Linkspam: September 5th, 2014

Every Friday, we will share links to news, blogs, and anything else we find interesting.  We can’t catch everything, so you are invited to self-promote in the comments!

Queenie reviewed The Invisible Orientation.

SL Huang interviewed Swankivy about The Invisible Orientation.

luvtheheaven wrote about sex-positivity, compulsory sexuality, and AVEN.

Spade (The Ace Theist) wants to write a How to Not to Hose Up Your 101 Powerpoint 101 post, and is looking for input.

mild-madness wrote about the ethics of expecting sex from someone who isn’t sexually attracted to you. (content note: discussion of rape)

Dragon wrote about respectability politics.

About queenieofaces

QueenieOfAces is a graduate student in the U.S. studying Japanese religion. She is a queer asexual. She also blogs over at Concept Awesome and runs Resources for Ace Survivors. She is never quite sure what to write in these introduction things, but this one time she accidentally got a short story on asexuality published in an erotica magazine.
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10 Responses to Linkspam: September 5th, 2014

  1. Siggy says:

    I did a double-take when the mild-madness article claimed that “sex-positive” meant you were more than willing to have sex. That’s quite a drift in meaning there.

    • Spade says:

      I’ve seen some people use it that way before, synonymously to what people have been using “sex-favorable” to mean, as if it’s an antonym to being sex-averse… and as if there aren’t sex-averse people who also identify as sex-positive.

      I find the mixup kind of worrying.

    • I’ve also seen people treating “sex-favorable” as if it means “sex-positive”. I can see where it might be confusing if you weren’t at all familiar with the existing terminology, but it can make it really difficult to write about any of the topics if there’s a good chance people are going to misunderstand what you’re referring to.

    • queenieofaces says:

      I did as well. Then again, people are reblogging my “Sex isn’t always good” article on tumblr and claiming that it’s an encapsulation of the essence of sex-positivity (when…actually it’s criticizing sex-positivity pretty severely) so I really don’t know what’s going on. I actually found the conflation of sex-negativity with sex-repulsion more surprising, somehow.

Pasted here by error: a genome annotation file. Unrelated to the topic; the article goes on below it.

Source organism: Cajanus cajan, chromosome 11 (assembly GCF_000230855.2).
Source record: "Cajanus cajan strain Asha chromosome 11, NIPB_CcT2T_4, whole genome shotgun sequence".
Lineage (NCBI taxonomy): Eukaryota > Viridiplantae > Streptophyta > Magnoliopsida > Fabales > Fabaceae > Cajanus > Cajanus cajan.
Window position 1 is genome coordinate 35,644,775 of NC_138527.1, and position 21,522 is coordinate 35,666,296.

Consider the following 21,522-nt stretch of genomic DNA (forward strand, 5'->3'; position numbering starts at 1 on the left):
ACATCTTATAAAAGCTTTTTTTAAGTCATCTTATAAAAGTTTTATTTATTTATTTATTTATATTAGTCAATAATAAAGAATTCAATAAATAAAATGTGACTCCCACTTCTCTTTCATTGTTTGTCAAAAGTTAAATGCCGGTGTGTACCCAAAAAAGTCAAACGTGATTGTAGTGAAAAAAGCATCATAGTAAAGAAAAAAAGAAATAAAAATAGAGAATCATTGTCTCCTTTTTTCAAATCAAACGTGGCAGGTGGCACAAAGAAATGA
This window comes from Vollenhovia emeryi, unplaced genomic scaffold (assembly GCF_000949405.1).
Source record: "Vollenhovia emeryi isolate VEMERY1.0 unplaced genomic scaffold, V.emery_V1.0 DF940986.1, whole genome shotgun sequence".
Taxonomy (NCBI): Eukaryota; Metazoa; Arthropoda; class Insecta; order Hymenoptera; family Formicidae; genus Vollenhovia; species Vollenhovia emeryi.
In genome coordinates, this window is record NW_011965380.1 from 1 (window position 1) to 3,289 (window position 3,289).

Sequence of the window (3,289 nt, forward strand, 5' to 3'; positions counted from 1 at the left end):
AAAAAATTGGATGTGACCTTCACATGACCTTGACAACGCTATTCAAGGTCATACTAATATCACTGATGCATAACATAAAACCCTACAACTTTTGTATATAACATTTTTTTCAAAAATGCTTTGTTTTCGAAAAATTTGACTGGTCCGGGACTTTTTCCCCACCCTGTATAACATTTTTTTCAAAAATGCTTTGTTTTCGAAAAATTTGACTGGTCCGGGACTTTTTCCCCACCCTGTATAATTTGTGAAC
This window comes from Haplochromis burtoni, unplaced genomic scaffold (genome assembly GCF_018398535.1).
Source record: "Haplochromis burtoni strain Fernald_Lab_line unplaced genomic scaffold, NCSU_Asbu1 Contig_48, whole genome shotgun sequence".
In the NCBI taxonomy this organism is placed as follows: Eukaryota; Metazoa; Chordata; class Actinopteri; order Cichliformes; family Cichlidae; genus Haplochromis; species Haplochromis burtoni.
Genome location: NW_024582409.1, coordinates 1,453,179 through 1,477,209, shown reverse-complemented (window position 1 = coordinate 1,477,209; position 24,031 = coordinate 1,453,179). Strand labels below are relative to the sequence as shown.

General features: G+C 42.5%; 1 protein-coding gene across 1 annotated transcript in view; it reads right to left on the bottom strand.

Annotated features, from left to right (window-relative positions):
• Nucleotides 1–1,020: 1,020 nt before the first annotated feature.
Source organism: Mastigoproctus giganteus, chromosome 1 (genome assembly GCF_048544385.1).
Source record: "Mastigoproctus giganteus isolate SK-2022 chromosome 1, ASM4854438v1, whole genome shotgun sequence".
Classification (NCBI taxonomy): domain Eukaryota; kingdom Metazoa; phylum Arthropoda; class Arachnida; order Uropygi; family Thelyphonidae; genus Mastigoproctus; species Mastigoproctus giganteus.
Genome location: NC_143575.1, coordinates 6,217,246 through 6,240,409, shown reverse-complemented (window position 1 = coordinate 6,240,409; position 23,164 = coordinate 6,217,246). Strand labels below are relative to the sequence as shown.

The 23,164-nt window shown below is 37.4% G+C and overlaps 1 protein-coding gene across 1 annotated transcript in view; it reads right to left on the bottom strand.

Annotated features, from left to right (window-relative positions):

• Elizabeth says:

        Probably what’s going on with the reblogging as encapsulating sex-positivity is that sex-positivity is a political movement that is split between those people who push compulsory sexuality and people who emphasize consent. The people reblogging probably have the same criticisms of the movement, but feel like they are criticizing it from within, and that the people who are pushing compulsory sexuality are failing to live up to the movement’s goals, and thus aren’t really being sex-positive in the first place. That may seem like a No True Scotsman, but I think it’s more comparable to people saying that Sarah Palin isn’t a feminist even if she may call herself that. Being a political movement instead of a fact of birth/biology, it’s more of an expectation that you behave in a particular way that upholds the goals of the movement than something you can just identify as and have it be accepted… Does that make sense?

        That said, yeah, the conflation of sex-negativity with sex-repulsion and sex-positivity with being “more than willing to have sex” is… really, what the hell? If that is a paper for a school project, I really hope it is a rough draft still and not something that has already been turned in.

      • Siggy says:

        I’ve long thought that the meaning of “sex-positivity” in ace communities has drifted significantly from its meaning everywhere else. I think of “sex-positive” as referring to a cluster of political positions, and different people have different ideas of what is the principle behind the politics. As far as asexuals seem to care, it’s all about the principle, and no one ever seems to say they’re sex-positive in order to convey their beliefs about abortion or contraception. This makes a certain amount of sense, since asexuality is a non-canonical issue for sex-positivity, and if we want to extend sex-positive politics to asexuality, we have to think about the underlying principle. But yeah, everyone gets confused.

        Using “sex-positive” and “sex-negative” to refer to asexuals who are or aren’t willing to have sex, on the other hand… where does that even come from? I guess they found the political meaning of “sex-positive” to be so useless that the term got pressed into a different purpose entirely?

        • Aqua says:

          I think that it’s because of what those terms sound like they mean at face value; it sounds like ‘sex-positive’ means being open to sex, and it sounds like ‘sex-negative’ means not wanting sex. This is what I thought when I first heard those terms, and I think I heard of them from the asexual community first. I plan on writing some more things about the discrepancies in terminology I’ve ran into since finding the asexual community. I had nearly forgotten about these ones until it was brought up just now.

          • Siggy says:

            But… they’re pre-existing terms. “Sex-positive” has been around since what, the 60s? (Wikipedia dates it to the 1930s.) Using the terms to refer to willingness to have sex doesn’t make any sense outside of an ace context, and is enough of a break from previous meanings that it’s simply erroneous. I get why people are making the error, but it’s simply indefensible, not to mention problematic in a number of ways.

  2. Aqua says:

    I wrote about some other less-talked about ways asexuals can have their identities assailed, based off of some of the submissions from the first issue of F-ace-ing Silence:

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